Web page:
# Zulip Chat Archive

## Stream: general

### Topic: Applied statistics

#### Simon Hudon (Jul 05 2018 at 23:41):

I haven't done any statistics in a while. Can someone point me to a formula I can use to calculate the probability that `x ≤ y`

if both are normally distributed random variables?

#### Kenny Lau (Jul 05 2018 at 23:42):

mean and variance?

#### Simon Hudon (Jul 05 2018 at 23:42):

Yes using the mean and variance.

#### Simon Hudon (Jul 06 2018 at 00:06):

Do you have a formula for that?

#### Mario Carneiro (Jul 06 2018 at 01:30):

This is like taking the 2D Gaussian and drawing a line across the distribution; if you project parallel to that line the projected distribution is another Gaussian so the answer should be Erf of some simple term involving the mean and variance

#### Simon Hudon (Jul 06 2018 at 01:37):

I'm not knowledgeable enough to make sense of that answer

#### Simon Hudon (Jul 06 2018 at 01:42):

Maybe it would be useful to reveal more context of my problem. I have two tactics. I'm running them each ~30 times, measuring average running time and variance. I'd like to check if one is actually faster than the other

#### Simon Hudon (Jul 06 2018 at 01:43):

The difference is not big but I'd like to know where I'm heading with the optimization

#### Mario Carneiro (Jul 06 2018 at 01:44):

If the variables are $X \sim N(a, \sigma_X)$ and $Y \sim N(b, \sigma_Y)$ then let $X = a + \sigma_X X'$ and $Y = b + \sigma_Y Y'$ where $X'$ and $Y'$ are standard normal variables; then $a+\sigma_X X' \le b + \sigma_Y Y'$ iff $\sigma_Y Y' - \sigma_X X' \ge a - b$. But $\sigma_Y Y' - \sigma_X X'$ is a Gaussian with SD $\sqrt{\sigma^2_X + \sigma^2_Y}$, so the probability is $\mathrm{erf}\frac{a-b}{\sqrt{\sigma^2_X + \sigma^2_Y}}$

#### Mario Carneiro (Jul 06 2018 at 01:48):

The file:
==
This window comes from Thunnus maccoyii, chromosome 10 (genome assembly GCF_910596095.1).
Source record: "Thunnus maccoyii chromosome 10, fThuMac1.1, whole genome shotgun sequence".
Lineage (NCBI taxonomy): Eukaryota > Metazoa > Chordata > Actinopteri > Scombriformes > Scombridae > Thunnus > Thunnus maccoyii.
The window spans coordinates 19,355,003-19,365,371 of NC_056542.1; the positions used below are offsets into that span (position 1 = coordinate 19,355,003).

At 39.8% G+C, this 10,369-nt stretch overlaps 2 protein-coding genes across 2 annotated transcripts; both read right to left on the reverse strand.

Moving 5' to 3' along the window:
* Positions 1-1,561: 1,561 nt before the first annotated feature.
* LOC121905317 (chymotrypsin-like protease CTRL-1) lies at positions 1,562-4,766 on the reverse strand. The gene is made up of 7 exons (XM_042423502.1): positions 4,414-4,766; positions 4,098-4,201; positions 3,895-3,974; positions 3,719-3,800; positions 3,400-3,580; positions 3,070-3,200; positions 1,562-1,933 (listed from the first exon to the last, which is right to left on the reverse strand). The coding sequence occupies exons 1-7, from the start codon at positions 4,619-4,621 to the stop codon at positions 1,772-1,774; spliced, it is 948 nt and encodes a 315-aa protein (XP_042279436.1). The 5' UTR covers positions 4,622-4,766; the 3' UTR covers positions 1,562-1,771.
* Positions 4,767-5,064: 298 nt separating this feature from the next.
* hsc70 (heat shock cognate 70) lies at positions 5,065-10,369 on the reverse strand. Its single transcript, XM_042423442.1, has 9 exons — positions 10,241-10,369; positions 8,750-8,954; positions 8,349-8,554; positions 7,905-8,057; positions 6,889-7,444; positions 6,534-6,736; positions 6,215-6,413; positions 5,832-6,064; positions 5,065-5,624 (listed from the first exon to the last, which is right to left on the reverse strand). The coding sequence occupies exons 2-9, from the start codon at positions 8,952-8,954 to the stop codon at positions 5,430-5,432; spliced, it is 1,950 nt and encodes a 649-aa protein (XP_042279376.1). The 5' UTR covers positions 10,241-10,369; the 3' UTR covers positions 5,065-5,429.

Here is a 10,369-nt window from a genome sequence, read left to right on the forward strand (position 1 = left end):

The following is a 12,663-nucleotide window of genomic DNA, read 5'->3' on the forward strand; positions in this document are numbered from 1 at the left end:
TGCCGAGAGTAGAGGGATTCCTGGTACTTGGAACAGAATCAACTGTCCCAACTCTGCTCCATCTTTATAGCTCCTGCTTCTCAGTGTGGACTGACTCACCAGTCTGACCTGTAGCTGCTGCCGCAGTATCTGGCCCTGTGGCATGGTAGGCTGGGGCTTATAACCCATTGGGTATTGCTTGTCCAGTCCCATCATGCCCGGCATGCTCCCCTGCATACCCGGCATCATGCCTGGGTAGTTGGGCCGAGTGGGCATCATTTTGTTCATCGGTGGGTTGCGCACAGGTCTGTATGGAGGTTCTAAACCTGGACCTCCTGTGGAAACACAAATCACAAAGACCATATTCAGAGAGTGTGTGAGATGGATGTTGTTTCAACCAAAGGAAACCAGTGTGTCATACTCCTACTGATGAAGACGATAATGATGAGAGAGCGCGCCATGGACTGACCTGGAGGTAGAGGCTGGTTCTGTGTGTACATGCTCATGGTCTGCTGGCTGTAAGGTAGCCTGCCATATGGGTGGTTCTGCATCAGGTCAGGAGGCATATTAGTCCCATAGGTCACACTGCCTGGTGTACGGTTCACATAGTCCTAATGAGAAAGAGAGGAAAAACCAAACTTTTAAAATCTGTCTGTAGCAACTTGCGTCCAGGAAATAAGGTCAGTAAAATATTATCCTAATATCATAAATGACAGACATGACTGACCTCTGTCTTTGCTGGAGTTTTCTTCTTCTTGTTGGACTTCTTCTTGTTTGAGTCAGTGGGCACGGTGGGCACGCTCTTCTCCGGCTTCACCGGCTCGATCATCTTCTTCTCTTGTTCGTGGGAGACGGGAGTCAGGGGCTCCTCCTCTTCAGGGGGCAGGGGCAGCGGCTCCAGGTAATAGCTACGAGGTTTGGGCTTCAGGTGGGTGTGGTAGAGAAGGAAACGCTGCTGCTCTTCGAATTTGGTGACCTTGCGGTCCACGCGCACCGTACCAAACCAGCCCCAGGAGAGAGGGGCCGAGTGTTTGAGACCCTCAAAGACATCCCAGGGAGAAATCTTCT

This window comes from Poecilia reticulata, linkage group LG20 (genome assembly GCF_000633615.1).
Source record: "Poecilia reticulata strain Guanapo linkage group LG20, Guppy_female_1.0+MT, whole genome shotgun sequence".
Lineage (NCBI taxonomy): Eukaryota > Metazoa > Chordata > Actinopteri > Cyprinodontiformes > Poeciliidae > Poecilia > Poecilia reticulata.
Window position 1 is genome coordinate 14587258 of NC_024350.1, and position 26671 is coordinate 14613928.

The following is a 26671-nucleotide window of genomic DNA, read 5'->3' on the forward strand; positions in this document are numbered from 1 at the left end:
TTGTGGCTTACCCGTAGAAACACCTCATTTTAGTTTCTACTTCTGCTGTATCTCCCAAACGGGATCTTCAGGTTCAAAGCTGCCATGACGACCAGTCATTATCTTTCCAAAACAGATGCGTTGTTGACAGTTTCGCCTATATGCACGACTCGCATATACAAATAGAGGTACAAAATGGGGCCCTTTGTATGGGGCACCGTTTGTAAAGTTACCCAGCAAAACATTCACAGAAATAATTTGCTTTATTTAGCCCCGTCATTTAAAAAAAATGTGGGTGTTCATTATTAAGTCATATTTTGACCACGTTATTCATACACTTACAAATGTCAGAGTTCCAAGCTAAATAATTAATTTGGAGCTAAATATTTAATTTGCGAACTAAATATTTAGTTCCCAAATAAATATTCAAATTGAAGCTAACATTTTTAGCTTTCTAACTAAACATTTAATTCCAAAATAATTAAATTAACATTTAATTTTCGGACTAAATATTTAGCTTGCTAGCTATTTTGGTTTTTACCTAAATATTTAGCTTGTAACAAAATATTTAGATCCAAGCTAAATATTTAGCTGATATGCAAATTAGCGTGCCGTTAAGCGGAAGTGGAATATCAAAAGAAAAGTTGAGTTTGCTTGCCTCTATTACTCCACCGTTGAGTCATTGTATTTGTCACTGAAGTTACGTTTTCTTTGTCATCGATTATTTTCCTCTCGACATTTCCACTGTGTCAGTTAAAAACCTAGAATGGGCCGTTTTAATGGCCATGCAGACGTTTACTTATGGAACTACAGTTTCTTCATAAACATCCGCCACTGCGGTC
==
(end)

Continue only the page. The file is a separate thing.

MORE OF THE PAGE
At the first order the answer to your question is easy: If the mean is less then it's probably an improvement

#### Mario Carneiro (Jul 06 2018 at 01:48):

but the larger the standard deviation the less confidence you have in this assertion

#### Simon Hudon (Jul 06 2018 at 01:49):

Right. One of them has a pretty large standard deviation

#### Simon Hudon (Jul 06 2018 at 01:49):

Is it weird that it only started making sense when you brought up the formula? :)

#### Mario Carneiro (Jul 06 2018 at 01:51):

By the way there is a square root in the last two math blocks there, but in my mathjax display I only see a conspicuous space

#### Simon Hudon (Jul 06 2018 at 01:53):

I see the same. You were missing a bracket and a $ so I ended up compiler your latex myself. I see both square roots

#### Mario Carneiro (Jul 06 2018 at 01:54):

I think I've fixed all the delimiter problems above, but the square root still isn't rendering. You know how to fix it?

#### Simon Hudon (Jul 06 2018 at 01:56):

You're right, it's now rendering almost properly. I haven't played with mathjax so I wouldn't know where to start

#### Mario Carneiro (Jul 06 2018 at 01:57):

MSE uses mathjax and there isn't much trouble using $\sqrt x$ there

#### Reid Barton (Jul 06 2018 at 01:57):

Zulip actually uses katex, not mathjax

#### Simon Hudon (Jul 06 2018 at 01:57):

$x$

#### Mario Carneiro (Jul 06 2018 at 01:58):

you have to use double dollar delimiter

#### Mario Carneiro (Jul 06 2018 at 01:58):

does \[\sqrt x\] work?

#### Simon Hudon (Jul 06 2018 at 01:58):

Nice thanks!

#### Simon Hudon (Jul 06 2018 at 01:59):

\[ \sqrt x \]

#### Simon Hudon (Jul 06 2018 at 01:59):

No

#### Simon Hudon (Jul 06 2018 at 01:59):

$\sqrt x$

#### Mario Carneiro (Jul 06 2018 at 01:59):

Not sure how to do display math either

#### Simon Hudon (Jul 06 2018 at 01:59):

$\sqrt x$

#### Mario Carneiro (Jul 06 2018 at 02:00):

oh, there it is

#### Simon Hudon (Jul 06 2018 at 02:00):

If you do "three ticks" math (like you would for Lean code), then it seems to work

#### Simon Hudon (Jul 06 2018 at 02:05):

If I try my tactic on three problems, I evaluate the formula you gave me for each problem, how do you recommend I aggregate the data (if I need to)?

#### Mario Carneiro (Jul 06 2018 at 02:22):